nachricht Melting solid below the freezing point
23.01.2017 | Carnegie Institution for Science

nachricht An innovative high-performance material: biofibers made from green lacewing silk
20.01.2017 | Fraunhofer-Institut für Angewandte Polymerforschung IAP

All articles from Materials Sciences >>>

The most recent press releases about innovation >>>

Die letzten 5 Focus-News des innovations-reports im Überblick:

Im Focus: Quantum optical sensor for the first time tested in space – with a laser system from Berlin

For the first time ever, a cloud of ultra-cold atoms has been successfully created in space on board of a sounding rocket. The MAIUS mission demonstrates that quantum optical sensors can be operated even in harsh environments like space – a prerequi-site for finding answers to the most challenging questions of fundamental physics and an important innovation driver for everyday applications.

According to Albert Einstein's Equivalence Principle, all bodies are accelerated at the same rate by the Earth's gravity, regardless of their properties. This...

Im Focus: Traffic jam in empty space

New success for Konstanz physicists in studying the quantum vacuum

An important step towards a completely new experimental access to quantum physics has been made at University of Konstanz. The team of scientists headed by...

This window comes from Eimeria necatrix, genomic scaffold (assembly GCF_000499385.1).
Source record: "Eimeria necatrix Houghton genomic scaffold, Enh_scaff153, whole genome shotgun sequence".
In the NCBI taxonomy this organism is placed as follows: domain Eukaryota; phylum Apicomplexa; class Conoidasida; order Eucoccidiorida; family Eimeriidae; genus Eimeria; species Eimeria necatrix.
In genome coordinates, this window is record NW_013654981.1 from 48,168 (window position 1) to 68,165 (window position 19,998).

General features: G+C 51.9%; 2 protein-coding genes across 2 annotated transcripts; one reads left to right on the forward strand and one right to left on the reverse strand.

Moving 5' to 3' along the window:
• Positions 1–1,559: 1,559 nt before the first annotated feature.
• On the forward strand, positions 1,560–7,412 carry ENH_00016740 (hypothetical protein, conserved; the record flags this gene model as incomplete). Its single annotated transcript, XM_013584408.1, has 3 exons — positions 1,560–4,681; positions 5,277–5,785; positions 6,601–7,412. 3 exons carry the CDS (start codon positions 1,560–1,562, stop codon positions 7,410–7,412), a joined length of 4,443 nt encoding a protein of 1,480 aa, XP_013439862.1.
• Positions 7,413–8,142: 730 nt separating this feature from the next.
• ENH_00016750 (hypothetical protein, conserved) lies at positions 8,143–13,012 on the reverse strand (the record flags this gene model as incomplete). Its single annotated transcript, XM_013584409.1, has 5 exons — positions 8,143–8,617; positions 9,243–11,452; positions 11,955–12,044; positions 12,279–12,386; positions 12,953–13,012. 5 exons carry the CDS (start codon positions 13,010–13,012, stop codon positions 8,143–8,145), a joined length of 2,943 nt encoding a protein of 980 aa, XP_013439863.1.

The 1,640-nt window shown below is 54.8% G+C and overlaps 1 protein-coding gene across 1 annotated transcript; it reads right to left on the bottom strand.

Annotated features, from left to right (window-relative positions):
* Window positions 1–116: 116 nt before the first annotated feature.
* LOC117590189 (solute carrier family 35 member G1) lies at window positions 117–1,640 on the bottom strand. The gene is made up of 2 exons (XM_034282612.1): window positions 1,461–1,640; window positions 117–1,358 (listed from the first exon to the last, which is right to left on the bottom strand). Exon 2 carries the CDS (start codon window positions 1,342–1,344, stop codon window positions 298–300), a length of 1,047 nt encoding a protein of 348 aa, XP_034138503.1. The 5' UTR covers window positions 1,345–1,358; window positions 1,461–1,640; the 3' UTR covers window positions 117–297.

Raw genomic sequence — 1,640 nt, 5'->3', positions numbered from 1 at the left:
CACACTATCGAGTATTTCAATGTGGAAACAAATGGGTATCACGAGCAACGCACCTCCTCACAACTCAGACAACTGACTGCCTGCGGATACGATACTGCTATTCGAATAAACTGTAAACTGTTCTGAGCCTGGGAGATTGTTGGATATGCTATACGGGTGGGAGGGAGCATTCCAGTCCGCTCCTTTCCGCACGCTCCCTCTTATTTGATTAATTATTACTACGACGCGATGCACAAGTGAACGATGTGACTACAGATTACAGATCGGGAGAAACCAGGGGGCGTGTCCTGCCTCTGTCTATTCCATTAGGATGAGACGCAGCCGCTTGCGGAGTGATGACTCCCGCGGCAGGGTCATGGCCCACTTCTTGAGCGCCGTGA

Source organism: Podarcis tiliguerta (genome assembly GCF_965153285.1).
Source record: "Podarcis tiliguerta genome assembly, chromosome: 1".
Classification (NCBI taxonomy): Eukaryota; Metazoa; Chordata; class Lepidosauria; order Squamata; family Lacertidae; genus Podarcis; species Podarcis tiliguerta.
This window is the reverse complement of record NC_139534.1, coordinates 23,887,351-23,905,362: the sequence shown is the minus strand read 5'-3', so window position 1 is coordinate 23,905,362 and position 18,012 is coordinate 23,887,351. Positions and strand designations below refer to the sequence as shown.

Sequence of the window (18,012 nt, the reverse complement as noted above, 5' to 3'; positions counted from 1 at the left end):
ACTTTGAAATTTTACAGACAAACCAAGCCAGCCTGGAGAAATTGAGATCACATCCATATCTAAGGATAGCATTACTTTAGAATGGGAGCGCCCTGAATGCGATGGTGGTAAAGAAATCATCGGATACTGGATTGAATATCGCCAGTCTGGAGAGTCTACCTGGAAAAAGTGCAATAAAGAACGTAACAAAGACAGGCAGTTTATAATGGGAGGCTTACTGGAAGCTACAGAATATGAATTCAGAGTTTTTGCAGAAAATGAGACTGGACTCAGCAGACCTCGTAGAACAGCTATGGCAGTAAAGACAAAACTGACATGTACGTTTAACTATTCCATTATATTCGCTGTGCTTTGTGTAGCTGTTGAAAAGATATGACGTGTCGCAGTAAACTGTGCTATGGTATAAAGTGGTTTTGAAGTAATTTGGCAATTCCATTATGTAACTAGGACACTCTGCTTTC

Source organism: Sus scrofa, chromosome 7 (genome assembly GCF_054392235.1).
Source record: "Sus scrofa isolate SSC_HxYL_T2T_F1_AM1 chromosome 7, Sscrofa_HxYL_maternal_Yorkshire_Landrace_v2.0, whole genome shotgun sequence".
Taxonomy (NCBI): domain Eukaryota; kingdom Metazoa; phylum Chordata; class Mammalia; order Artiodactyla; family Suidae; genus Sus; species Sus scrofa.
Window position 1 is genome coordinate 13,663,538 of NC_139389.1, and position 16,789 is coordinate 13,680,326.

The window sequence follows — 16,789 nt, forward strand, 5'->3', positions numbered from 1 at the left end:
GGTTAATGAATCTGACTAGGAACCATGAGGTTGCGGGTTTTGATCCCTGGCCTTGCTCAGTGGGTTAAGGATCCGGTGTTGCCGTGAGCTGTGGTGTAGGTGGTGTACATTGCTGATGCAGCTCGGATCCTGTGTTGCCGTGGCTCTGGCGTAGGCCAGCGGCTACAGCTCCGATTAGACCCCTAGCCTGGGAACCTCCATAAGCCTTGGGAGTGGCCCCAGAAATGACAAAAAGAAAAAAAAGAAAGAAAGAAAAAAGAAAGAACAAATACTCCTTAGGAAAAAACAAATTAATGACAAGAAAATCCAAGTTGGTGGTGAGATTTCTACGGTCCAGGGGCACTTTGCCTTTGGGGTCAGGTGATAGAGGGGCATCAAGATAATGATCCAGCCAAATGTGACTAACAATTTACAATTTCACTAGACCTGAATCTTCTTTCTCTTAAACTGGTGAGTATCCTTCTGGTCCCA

Im Focus: How gut bacteria can make us ill

HZI researchers decipher infection mechanisms of Yersinia and immune responses of the host

Yersiniae cause severe intestinal infections. Studies using Yersinia pseudotuberculosis as a model organism aim to elucidate the infection mechanisms of these...

Im Focus: Interfacial Superconductivity: Magnetic and superconducting order revealed simultaneously

Researchers from the University of Hamburg in Germany, in collaboration with colleagues from the University of Aarhus in Denmark, have synthesized a new superconducting material by growing a few layers of an antiferromagnetic transition-metal chalcogenide on a bismuth-based topological insulator, both being non-superconducting materials.

While superconductivity and magnetism are generally believed to be mutually exclusive, surprisingly, in this new material, superconducting correlations...

Im Focus: Studying fundamental particles in materials

Laser-driving of semimetals allows creating novel quasiparticle states within condensed matter systems and switching between different states on ultrafast time scales

Studying properties of fundamental particles in condensed matter systems is a promising approach to quantum field theory. Quasiparticles offer the opportunity...

All Focus news of the innovation-report >>>

Anzeige

Anzeige

Event News

Sustainable Water use in Agriculture in Eastern Europe and Central Asia

19.01.2017 | Event News

12V, 48V, high-voltage – trends in E/E automotive architecture

10.01.2017 | Event News

2nd Conference on Non-Textual Information on 10 and 11 May 2017 in Hannover

09.01.2017 | Event News

 
Latest News

Tracking movement of immune cells identifies key first steps in inflammatory arthritis

23.01.2017 | Health and Medicine

Electrocatalysis can advance green transition

23.01.2017 | Physics and Astronomy

New technology for mass-production of complex molded composite components

23.01.2017 | Process Engineering

VideoLinks
B2B-VideoLinks
More VideoLinks >>>